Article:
- Kosher wine and kiddush cups to be used during the ceremony: Use white wine in case of spills! The kiddush cup does not have to be decorative, but you may want to buy a special one that you will continue to use in your home together.
- Plain gold rings: The rings used during the ceremony must be plain, solid gold without any filigree or inset stones. If the wedding band you want to wear for the rest of your life is fancy, consider buying an inexpensive plain set just to be used for the ceremony.
- A cup for breaking: Make sure it is fragile enough to break easily. Some rabbis use incandescent lightbulbs (not CFLs) for this purpose.
Traditionally, a bride uses the mikvah (ritual bath) for the first time shortly before her wedding. Even if you are not planning to follow the laws of family purity, consider adding this to your to-do list. Bring your mother, sister, or best friend to help you in this spiritual rite of passage.
To find a mikvah near you, look online or call your local synagogue. Some mikvahs reserve daytime appointments for brides, so call ahead to schedule. You should immerse as close to your wedding day as possible, but do it before you get your manicure; you can't wear nail polish in the mikvah! (You should also have finished your period a week or more before your immersion, but you were probably going to make sure you didn't have your period during your wedding anyway, right?)
An aufruf is the calling up of the groom (or bride and groom, depending on your denomination) to say the blessings on the Torah (called an aliyah) the Shabbat before the wedding. Usually the groom's parents make the arrangements for this and for sponsoring the kiddush (social hour with food) after services, but you should discuss the scheduling and details with them. It is generally acceptable to have the aufruf a week or two early if the synagogue where it is being held is far from your wedding venue.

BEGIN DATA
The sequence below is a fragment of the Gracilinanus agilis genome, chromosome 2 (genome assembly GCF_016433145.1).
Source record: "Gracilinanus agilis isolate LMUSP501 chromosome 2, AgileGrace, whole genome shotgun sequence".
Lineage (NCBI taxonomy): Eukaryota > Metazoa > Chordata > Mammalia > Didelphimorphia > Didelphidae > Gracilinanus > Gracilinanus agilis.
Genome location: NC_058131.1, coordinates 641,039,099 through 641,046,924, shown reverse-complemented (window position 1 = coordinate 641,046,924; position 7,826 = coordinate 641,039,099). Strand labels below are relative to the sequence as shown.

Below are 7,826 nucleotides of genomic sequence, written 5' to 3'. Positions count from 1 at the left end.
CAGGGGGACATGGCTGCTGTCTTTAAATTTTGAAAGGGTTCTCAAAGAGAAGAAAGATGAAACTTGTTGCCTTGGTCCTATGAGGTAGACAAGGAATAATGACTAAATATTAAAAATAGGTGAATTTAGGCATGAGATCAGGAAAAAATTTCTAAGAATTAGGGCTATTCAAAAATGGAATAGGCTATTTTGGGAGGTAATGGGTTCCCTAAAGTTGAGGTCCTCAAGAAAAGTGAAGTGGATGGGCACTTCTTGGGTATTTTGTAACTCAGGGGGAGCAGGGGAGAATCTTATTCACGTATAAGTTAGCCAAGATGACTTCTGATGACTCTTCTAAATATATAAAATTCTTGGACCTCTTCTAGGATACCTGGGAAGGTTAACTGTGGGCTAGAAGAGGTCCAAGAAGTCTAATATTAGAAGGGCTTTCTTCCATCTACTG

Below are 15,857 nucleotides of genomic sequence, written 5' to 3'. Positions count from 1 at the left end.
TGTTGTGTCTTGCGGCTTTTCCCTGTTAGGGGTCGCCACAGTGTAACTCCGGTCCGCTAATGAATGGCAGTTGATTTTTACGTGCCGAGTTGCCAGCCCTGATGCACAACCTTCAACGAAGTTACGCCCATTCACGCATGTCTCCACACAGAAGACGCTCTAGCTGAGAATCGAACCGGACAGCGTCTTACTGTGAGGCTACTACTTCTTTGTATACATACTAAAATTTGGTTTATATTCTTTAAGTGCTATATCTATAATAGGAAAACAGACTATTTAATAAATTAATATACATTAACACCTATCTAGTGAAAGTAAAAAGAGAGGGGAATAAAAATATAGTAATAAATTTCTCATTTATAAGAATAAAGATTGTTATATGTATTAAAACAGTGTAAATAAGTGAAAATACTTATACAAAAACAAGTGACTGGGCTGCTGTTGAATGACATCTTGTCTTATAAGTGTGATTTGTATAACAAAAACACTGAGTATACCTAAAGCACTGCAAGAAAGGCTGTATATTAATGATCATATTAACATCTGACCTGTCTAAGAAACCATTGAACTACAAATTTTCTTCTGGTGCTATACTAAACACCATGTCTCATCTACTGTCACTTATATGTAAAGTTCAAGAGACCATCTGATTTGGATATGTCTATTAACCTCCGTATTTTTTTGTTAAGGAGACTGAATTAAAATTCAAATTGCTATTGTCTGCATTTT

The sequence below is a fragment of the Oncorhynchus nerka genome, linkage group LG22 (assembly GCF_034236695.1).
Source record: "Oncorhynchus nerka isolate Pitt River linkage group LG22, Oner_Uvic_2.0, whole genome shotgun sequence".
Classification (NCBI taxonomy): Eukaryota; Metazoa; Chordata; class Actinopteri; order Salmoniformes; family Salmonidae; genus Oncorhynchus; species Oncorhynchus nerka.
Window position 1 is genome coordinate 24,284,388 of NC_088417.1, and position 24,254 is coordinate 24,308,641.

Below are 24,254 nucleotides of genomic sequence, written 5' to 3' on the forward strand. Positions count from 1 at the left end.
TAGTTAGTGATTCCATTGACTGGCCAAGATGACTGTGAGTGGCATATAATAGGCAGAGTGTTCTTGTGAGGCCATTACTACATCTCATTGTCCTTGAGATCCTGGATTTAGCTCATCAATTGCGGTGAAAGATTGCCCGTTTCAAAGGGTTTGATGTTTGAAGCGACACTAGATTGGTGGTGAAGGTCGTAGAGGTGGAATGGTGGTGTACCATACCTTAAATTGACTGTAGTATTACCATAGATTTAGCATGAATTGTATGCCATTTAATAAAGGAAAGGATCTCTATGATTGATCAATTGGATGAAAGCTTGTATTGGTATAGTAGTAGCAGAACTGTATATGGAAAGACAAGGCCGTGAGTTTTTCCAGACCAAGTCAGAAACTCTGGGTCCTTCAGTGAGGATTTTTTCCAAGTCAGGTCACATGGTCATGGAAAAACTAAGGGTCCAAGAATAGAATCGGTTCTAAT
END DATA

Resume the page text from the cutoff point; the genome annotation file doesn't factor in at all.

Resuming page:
Before the Ceremony
In some traditional communities, the groom has a brief reception before the ceremony, called a tisch (table), where his friends and male family members distract him to calm his nerves. Meanwhile, the bride holds court in a separate room with female family and friends. These traditions can make your day extra special, but they are not required.
Before the ceremony under the chuppah takes place, the ketubah signing will occur. Between the ketubah signing and the wedding ceremony, the groom veils the bride (called bedeken). (A veil is an essential part of the bride's outfit for a Jewish wedding, although the style is up to you.)
The Jewish Wedding Ceremony